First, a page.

There are four alternate endings, each only a couple of minutes in length. ‘Happy Drawing’ is an all-out ‘happy’ ending, in as much as it can be, ‘Life with Katherine’ and ‘Emily’s Fate’ are both slightly more unhappy than the theatrical ending but, to me, they were both better and ‘One Final Game’ is just an extension of the original ending. None of them change the ending vastly, at least not enough to make up for the predictable twist and appalling degeneration of the story towards the end. The endings also have audio commentary by director John Polson, editor Jeffrey Ford and screenwriter Ari Schlossberg who clearly all got it wrong but still insist that they got the whole film right the way it was. Strangely the main menu enables you to watch the film with any one of these endings, a pointless gimmick given that none of them change the film a great deal and that you would not watch the whole film again just to see the effect of the minor change.

Hide and Seek
There are also fourteen deleted scenes—totalling nineteen minutes of extra footage—with optional commentary by director John Polson, editor Jeffrey Ford and screenwriter Ari Schlossberg, who all explain why they were removed. It seems strange to argue pacing reasons because the film was pretty short as it was but, that said, none of these scenes particularly make the movie better, although one or two add to the characters a bit more. Unfortunately that would only make you care for them more before they all get ruined. Still, it is always quite nice to get more De Niro, however bad his form is—and almost all of the deleted footage features him.

There are three pre-vis sequences: ‘Charlie Chases Emily’, ‘Katherine Confronts Charlie’ and ‘Final Moments between David and Emily’, totalling three minutes if played consecutively. These are scenes from the movie that originally had extra shots in them which were never filmed—here you get to see the footage that was filmed interspliced with the original storyboards. All of them have compulsory commentary by the director, explaining why the storyboards were never shot and what exactly is going on in some of them. They are all quite interesting to watch but only the third one should have been kept with, making the ending slightly better.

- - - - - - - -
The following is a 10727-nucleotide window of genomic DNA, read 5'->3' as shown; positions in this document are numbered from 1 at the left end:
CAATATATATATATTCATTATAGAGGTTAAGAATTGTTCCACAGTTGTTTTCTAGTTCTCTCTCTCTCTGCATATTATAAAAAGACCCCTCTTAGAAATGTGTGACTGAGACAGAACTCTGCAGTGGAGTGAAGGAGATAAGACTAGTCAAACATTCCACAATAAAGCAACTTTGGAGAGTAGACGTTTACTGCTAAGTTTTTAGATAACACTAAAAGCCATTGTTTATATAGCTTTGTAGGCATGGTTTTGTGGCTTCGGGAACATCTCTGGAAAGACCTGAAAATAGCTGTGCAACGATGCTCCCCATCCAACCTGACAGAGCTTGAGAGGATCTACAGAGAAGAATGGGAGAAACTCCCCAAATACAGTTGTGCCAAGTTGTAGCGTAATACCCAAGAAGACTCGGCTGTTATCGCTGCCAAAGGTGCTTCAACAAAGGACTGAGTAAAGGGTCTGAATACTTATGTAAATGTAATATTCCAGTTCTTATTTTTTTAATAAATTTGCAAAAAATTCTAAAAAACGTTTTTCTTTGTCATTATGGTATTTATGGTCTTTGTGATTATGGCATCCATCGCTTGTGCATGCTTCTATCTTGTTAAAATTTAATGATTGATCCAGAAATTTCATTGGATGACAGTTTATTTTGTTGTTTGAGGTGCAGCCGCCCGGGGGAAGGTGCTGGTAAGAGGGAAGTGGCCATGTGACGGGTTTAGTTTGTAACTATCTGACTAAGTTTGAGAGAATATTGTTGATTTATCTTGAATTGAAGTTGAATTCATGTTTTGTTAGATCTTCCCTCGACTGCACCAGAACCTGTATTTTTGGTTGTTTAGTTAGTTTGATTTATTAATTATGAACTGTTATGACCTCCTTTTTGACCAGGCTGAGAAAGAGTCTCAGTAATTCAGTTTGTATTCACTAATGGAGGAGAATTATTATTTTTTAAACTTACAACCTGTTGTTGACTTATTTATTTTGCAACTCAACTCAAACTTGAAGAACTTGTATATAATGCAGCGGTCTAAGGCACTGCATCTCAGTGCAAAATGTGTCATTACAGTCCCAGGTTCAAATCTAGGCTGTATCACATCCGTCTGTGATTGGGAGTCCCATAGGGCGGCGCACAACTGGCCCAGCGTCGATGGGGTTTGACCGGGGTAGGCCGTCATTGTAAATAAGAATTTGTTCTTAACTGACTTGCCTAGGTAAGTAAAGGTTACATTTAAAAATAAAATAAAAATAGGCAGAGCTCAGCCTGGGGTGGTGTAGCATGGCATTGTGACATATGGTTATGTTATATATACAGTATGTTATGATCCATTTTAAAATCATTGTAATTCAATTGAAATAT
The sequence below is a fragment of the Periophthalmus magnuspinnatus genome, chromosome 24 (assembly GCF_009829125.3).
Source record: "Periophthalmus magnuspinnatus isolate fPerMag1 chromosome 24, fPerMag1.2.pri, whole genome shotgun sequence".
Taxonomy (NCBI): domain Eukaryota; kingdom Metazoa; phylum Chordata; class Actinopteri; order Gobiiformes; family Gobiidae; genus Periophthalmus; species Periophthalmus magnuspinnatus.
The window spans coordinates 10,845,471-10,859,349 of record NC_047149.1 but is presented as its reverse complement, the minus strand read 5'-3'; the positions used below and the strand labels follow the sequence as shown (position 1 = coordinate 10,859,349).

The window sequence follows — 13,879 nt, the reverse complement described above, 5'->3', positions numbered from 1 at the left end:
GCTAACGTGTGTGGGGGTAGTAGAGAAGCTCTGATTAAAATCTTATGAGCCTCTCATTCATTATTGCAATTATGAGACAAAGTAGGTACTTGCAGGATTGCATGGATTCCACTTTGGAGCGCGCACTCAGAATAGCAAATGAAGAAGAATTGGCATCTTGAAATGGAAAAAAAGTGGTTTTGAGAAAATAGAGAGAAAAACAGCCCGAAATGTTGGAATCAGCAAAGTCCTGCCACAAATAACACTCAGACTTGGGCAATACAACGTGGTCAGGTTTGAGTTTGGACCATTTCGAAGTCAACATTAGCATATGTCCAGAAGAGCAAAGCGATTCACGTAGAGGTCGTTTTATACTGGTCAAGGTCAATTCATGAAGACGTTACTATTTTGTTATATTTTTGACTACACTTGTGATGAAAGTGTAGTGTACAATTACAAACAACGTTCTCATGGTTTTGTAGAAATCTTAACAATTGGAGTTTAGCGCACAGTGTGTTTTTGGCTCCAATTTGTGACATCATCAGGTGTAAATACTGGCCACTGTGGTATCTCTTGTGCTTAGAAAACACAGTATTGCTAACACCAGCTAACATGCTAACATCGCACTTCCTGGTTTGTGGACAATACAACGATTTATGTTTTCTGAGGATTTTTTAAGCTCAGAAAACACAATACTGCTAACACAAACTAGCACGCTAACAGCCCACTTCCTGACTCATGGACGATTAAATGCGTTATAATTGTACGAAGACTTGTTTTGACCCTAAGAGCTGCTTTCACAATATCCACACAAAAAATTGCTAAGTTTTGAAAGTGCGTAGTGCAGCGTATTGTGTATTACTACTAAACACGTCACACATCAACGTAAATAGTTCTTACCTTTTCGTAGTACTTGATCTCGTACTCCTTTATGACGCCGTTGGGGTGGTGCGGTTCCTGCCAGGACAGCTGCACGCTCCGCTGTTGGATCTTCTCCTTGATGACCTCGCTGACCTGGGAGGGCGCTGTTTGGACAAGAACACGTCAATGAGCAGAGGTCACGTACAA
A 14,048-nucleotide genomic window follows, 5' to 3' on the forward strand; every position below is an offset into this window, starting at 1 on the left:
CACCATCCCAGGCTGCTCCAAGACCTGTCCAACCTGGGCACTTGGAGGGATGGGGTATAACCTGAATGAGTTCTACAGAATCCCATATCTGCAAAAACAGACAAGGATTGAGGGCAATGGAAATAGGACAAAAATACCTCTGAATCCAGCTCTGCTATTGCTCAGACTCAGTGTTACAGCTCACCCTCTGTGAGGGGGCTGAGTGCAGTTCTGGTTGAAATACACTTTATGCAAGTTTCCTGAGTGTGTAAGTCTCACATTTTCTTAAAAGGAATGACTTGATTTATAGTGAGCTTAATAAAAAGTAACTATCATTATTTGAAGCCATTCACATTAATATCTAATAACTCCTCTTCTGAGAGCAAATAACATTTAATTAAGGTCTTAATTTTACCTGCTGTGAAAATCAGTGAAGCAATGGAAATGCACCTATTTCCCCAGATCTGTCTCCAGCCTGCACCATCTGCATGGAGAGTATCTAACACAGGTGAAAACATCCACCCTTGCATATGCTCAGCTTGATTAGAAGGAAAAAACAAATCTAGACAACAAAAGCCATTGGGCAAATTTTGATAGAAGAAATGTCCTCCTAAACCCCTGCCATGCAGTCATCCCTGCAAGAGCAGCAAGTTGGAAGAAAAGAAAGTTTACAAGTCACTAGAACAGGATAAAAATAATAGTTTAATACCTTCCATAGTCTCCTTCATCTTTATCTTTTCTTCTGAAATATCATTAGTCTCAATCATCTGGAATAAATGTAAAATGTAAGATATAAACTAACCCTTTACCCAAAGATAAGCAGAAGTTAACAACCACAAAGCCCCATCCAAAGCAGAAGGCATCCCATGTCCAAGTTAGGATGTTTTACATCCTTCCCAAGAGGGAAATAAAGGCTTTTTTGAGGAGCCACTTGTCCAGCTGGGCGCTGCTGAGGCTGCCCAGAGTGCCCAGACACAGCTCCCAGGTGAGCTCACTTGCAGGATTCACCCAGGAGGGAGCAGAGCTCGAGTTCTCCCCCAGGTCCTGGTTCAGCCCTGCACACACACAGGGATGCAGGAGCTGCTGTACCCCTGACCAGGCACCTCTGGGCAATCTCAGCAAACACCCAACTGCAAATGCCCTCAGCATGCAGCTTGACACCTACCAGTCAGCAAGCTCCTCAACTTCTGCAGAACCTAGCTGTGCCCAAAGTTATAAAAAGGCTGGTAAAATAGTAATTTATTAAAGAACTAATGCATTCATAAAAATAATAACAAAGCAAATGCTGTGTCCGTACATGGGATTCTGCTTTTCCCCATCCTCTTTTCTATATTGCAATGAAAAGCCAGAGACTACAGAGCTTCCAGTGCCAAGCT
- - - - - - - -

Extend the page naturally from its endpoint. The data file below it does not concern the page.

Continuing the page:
Finally there is a general Fox trailer for movies like Alien, X-Men, Die Hard and Braveheart on disc start-up, followed by full trailers for the interesting new film from Woody Allen, Melinda & Melinda, the pointless but sturdy adventure Flight of the Phoenix and the quirky Liam Neeson film, Kinsey. After an annoying advert for Mars we also get the theatrical trailer for the new summer blockbuster comic book adaptation, Fantastic Four (which gives away almost the entire story).

Hide and Seek
It is quite natural to expect a great deal from Robert De Niro—given how great an actor he is—but if you try to forget that this is a De Niro movie and watch it as a drama/horror you may still enjoy a few shock moments. There is an eerily good performance by Fanning and some nice cameos by some famous faces and however average De Niro plays it, he is still a quality actor—even if this is not a good example of that. The presentation is pretty damn good—with a solid video transfer and two exceptional audio tracks, along with a bucket-full of decent extras. If you like this kind of shock-tastic psychological mystery horror/drama then you might be pleasantly intrigued by it, but don’t expect it to hold its own against any De Niro classic in your collection. If you want to give it a shot they I highly recommend rental by me, but it is a dubious purchase for all but strong fans of the genre or devote followers of the method master.